I have a dream…
It’s all a matter of perspective. If there’s one thing Superliminal hopes to hammer home — thoroughly, repeatedly, exhaustively — it’s this. There’s no single universally-correct approach to every problem. Sometimes creativity is needed.
Superliminal takes this theme and builds an entire house out of it. The windows are doors, the furniture is gigantic, and one of the bedrooms is in your neighbor’s house. None of that’s literal, it’s just a metaphor to convey that Superliminal‘s architects flipped the framework on approach to game design. But it can also be literal. Sometimes the chairs are very big.
Developer: Pillow Castle Games
Publisher: Pillow Castle Games
Released: November 12, 2019
Superliminal trades in subversion and surprise. A puzzle game ostensibly about nothing more than problem solving, Superliminal mandates constant environment manipulation that threatens to tug apart the seams of reality. Technically, it doesn’t take place within the fabric of reality. Superliminal occurs within a dream (and within dreams within dreams), opening the boundaries of the imagination well past anything we typically expect. Nothing is as it appears, and that’s all the fun.
The basics are easy enough to grasp. A teeny tiny object held at a range will grow to absurd proportions. A large object held low and close to your person will shrink down to a manageable size. This creates a physics sandbox that’s entertaining in its own right, rewiring us to think about distance not as a gap between here and there, but rather as something that affects the scale of the surroundings.
It’s trippy and that’s by design. Superliminal finds no shortage of ways to flip the script, turning room after room into brain teasers that require unconventional solutions. Early on, an exit is barricaded off by a brick wall. Make your own door by growing the exit sign hundreds times larger than it should be, and hurl it at the walls like the world’s most brazenly honest wrecking ball. A little later, other exit signs can be enlarged to serve as a ramp up and over the walls.
It doesn’t feel like much of a transgression to explain the workings of a few puzzles. Superliminal is clever enough that it doesn’t retread the same territory too often. Instead, like any good puzzle game, it’ll build on previous results to create more convoluted (or more ridiculous) solutions. Superliminal makes use of its four(ish) hour runtime to always bring something novel in its challenges.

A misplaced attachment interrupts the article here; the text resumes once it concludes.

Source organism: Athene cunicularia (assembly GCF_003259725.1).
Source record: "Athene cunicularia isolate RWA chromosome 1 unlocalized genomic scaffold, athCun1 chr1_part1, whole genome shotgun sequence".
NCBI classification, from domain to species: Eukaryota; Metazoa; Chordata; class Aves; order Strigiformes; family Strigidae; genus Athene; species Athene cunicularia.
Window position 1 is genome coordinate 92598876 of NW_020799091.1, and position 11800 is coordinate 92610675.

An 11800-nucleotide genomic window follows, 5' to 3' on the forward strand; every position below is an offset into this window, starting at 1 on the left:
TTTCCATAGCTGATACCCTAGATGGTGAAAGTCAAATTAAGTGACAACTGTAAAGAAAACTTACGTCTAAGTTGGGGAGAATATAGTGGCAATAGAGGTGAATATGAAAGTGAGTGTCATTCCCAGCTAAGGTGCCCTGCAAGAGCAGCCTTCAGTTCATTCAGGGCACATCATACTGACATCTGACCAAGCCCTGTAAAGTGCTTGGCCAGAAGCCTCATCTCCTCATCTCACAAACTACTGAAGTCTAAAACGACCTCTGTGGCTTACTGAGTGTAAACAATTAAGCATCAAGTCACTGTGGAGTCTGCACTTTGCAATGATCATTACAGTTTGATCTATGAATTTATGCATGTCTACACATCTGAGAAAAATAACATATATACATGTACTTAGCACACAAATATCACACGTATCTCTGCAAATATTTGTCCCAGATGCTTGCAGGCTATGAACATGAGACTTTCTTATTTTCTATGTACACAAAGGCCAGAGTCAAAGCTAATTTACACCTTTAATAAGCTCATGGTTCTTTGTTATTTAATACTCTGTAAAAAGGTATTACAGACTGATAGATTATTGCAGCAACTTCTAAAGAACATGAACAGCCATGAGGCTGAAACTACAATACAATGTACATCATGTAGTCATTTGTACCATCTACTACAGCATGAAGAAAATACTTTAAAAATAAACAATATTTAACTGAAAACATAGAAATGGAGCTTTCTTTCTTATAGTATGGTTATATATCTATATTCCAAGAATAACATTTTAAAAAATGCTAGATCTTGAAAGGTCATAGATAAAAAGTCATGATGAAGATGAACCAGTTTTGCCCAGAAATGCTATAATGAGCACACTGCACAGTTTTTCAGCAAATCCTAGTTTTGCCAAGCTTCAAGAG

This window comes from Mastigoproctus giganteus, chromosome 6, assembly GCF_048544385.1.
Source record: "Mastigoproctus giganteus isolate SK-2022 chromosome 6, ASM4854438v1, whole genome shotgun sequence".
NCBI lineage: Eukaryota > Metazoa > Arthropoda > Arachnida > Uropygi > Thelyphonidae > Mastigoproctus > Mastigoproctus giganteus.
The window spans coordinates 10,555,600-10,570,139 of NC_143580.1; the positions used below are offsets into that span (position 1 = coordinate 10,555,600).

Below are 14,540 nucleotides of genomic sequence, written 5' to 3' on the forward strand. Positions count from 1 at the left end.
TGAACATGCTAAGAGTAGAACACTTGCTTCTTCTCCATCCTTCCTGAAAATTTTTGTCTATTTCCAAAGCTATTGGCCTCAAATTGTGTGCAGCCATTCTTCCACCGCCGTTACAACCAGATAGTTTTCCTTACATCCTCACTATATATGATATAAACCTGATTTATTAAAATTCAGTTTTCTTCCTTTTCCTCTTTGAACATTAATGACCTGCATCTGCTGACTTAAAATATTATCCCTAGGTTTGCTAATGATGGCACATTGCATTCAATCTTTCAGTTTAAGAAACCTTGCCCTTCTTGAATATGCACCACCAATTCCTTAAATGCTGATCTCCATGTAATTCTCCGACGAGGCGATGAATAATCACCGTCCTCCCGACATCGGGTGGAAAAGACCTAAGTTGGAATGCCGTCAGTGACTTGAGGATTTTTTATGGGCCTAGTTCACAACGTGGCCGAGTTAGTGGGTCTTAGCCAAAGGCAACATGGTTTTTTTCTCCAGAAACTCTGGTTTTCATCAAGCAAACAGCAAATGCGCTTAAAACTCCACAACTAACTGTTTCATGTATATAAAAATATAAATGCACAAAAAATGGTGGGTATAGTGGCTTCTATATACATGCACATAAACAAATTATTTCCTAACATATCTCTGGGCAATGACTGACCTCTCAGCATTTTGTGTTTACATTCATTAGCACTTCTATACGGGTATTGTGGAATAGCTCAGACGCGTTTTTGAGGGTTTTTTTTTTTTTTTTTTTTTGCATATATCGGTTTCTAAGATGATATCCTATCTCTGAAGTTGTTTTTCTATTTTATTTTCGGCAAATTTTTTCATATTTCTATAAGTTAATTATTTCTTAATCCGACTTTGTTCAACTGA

Superliminal wears its influences on its sleeves, as it’s very obviously born from that generation of narrative irreverence inspired by the likes of Portal and The Stanley Parable. A feminine robotic narrator chides against interacting with the testing facility in any way that might adversely affect the standard orientation protocol. A doctor, the straight man who’s only heard through radio recordings, is here to help us escape the dream states. It’s a dynamic we’ve heard before.
The biggest knock against Superliminal‘s comes from an unexpected place. A game that tries so hard to subvert norms naturally leaves players guessing how that subversion will manifest. It’s akin to going to a comedy show and spending the whole time trying to jump the punchlines before they’re told. It can feel anticlimactic.
It’s a fine line. Superliminal is hinged upon opening perceptions, seeing problems in a different light as a means of overcoming them. But it goes the other way too. When you no longer first try to view those obstacles through the lens of rationale, it robs the outside-the-box solution of some import. Nothing is as it seems in Superliminal, both to its credit and to its detriment.
Still, Superliminal‘s satisfying every time a puzzle clicks. It sounds obvious, but that’s the most redeeming trait a puzzle game can have. Sometimes it’ll take you by surprise, sometimes you’ll train your eye to see it coming. But analyzing a situation, exploring possibilities, and approaching it from unique angles never fails to be rewarding. Is that enough to offset the realization that you’re starting from obtuse and working backward toward logical? It all depends on your perspective.
[This review is based on a retail build of the game provided by the publisher.]